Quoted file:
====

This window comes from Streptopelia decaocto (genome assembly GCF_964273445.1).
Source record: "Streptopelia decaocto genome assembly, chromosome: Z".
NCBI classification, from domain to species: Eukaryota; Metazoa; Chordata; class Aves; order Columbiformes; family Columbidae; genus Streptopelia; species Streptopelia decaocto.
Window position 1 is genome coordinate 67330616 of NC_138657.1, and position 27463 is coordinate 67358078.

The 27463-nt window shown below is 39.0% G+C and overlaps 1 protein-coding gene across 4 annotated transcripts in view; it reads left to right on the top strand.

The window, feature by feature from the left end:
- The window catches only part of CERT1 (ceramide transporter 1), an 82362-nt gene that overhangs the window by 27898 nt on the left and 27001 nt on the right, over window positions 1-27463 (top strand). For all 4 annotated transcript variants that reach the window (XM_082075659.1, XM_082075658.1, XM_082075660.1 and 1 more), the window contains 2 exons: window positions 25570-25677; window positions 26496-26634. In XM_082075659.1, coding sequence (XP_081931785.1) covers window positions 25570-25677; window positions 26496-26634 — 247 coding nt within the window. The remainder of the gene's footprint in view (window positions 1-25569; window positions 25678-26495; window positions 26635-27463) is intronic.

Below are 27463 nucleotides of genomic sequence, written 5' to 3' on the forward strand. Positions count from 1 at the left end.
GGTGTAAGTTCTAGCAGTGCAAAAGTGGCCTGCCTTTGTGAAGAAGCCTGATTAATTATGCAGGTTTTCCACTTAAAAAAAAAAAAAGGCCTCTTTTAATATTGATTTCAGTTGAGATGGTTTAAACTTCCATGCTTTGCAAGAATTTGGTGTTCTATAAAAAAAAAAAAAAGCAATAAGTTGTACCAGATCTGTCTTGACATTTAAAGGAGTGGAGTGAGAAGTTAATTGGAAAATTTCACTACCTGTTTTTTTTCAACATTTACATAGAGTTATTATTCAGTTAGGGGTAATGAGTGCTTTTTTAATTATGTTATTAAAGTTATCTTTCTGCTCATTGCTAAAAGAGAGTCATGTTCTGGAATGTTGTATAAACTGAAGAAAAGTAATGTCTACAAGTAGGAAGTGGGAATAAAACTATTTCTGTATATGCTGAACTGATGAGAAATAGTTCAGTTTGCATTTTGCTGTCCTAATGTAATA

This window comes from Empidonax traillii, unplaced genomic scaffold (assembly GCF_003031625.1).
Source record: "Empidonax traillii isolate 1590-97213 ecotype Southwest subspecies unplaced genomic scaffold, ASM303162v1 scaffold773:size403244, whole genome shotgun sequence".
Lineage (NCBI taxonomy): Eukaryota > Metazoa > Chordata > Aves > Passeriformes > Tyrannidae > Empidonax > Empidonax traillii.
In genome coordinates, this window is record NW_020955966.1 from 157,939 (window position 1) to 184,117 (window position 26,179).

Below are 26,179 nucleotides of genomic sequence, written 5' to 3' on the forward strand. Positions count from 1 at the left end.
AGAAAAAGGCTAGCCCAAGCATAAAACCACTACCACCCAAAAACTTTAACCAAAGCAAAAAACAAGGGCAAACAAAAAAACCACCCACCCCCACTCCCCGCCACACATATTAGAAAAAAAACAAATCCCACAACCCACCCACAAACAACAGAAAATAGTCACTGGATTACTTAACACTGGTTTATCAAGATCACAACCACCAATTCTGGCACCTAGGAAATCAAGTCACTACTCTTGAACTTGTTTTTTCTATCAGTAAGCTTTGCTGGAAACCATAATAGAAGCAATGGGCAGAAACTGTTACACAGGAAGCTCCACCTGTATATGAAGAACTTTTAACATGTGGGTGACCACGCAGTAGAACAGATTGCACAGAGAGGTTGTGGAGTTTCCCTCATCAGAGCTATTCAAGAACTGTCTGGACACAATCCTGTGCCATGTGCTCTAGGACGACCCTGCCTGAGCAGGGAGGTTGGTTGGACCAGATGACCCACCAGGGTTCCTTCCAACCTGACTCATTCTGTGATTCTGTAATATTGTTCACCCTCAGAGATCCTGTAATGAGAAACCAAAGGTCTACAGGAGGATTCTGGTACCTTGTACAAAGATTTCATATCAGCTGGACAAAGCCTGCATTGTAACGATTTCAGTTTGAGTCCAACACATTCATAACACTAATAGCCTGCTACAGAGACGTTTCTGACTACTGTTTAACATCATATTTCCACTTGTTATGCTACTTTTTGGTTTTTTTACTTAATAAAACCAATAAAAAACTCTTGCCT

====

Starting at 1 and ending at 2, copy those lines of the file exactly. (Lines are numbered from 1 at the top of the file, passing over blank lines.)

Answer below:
This window comes from Streptopelia decaocto (genome assembly GCF_964273445.1).
Source record: "Streptopelia decaocto genome assembly, chromosome: Z".